News and opinion

Boris Johnson and Ursula von der Leyen outside 10 Downing Street

Not getting Brexit done - yet

CCC's Michael Keating gives his take on the Brexit deal, arguing that Brexit will continue to be on the agenda for a while yet.
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Time stands still for Brexit but not Covid

As an epic year for global public policy reaches its end, Richard Parry discusses the way that the pandemic has impacted other aspects of the political cycle. 
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Bonus Episode of Constitutionally Sound - Brexit deal or no deal?

We have a bonus episode of our podcast Constitutionally Sound discussing Brexit and the negotiations between the UK and EU.
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New podcast from CCC!

Trying to keep up with the ever-changing debate over constitutional change? You’re not alone. We are very excited to announce the launch of our podcast, Constitutionally Sound! In episode 1, our host, Allan Little, discusses Brexit, devolution and the future of the Union with CCC's Nicola McEwen and Philip Rycroft.
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Brexit, Wales and the Internal Market Bill: a failure of soft law?

A long read from Greg Davies, Cardiff University, discussing intergovernmental relations during the Brexit process and how the UK Internal Market Bill represents a failure of soft law.
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The Scottish Continuity Bill. Will it work?

Michael Keating discusses the UK Withdrawal from the European Union (Continuity) (Scotland) Bill, exploring its aims and the challenges the Scottish Government face with this Bill.
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The European Union and the Northern Ireland Peace Process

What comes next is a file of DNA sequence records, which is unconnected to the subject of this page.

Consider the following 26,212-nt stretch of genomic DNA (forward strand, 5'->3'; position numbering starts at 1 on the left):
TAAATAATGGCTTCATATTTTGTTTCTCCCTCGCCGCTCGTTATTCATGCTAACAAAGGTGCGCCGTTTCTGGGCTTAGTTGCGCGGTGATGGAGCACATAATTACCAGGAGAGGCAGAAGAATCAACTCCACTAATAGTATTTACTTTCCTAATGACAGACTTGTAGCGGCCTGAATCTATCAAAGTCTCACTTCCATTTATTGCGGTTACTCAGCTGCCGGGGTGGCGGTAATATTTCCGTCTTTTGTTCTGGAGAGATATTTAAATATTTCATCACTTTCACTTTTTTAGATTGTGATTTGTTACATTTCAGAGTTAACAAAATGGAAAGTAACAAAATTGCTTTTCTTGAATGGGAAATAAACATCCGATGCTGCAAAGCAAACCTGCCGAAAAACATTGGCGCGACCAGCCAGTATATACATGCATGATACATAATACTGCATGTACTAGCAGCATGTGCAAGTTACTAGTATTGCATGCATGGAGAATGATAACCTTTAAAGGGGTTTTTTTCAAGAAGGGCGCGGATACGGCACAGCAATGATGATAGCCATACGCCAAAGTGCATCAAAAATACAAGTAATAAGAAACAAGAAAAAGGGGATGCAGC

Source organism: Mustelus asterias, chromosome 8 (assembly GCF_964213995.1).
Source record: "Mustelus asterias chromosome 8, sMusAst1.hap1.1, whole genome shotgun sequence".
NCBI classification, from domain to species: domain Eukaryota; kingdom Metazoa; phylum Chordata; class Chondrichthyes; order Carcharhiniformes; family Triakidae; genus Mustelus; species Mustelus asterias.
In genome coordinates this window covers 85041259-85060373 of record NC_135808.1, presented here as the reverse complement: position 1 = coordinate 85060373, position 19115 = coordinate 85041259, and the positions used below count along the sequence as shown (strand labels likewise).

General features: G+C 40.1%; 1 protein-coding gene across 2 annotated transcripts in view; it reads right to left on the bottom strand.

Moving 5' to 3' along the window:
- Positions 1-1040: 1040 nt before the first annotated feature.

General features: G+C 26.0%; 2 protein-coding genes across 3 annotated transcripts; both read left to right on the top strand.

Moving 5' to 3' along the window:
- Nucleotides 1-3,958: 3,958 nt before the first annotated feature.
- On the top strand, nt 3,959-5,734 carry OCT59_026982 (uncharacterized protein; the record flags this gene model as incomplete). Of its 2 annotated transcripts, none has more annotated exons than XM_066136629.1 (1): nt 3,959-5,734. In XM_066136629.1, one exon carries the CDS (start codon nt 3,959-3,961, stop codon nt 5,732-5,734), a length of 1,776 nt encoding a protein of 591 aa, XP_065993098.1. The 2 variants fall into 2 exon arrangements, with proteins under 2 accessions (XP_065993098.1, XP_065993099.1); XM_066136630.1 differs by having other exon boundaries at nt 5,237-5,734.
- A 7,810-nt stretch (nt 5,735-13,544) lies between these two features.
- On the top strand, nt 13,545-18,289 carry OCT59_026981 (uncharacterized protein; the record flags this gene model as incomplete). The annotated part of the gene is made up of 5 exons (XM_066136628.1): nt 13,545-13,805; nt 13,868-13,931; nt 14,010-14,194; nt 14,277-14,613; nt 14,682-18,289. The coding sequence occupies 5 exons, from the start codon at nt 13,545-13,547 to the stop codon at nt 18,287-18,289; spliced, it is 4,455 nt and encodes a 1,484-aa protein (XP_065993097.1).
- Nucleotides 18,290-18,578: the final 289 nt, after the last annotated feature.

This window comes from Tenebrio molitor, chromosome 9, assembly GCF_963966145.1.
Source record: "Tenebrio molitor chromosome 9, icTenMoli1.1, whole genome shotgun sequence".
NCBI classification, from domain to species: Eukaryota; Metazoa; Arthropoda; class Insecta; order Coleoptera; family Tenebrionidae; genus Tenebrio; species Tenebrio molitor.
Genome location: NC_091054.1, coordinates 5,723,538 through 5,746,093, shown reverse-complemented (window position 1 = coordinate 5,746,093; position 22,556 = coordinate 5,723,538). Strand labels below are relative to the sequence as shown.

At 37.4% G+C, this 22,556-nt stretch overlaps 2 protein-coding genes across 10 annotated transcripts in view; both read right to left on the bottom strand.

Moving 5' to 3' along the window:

Giada Lagana, Cardiff University, discusses her new book 'The European Union and the Northern Ireland Peace Process'. In this blog, Giada provides an overview of the book and explores the role of the EU in the Northern Ireland peace process, as well as its role more generally in peace building, and the impact of Brexit for Northern Ireland. 
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UK is not doing enough to get Irish-facing ports ready for Brexit

The Irish Sea and the maritime borders between Britain and Ireland, needs to receive more focus in Brexit discussions argue Jonathan Evershed, University College Cork and Rhys Jones, Aberystwyth University, as the UK’s Internal Market Bill, could significantly affect UK ports like Liverpool, Holyhead, Fishguard, Pembroke Dock and Milford Haven, and the Irish ports of Dublin and Rosslare.
UK Internal Market Bill Devolution and the Union image from report

UK internal market principles will create distrust within the union, says new report

New rules on the UK’s internal market will undermine devolution and create distrust between the governments of the United Kingdom, according to a new report from Cardiff University and the University of Edinburgh.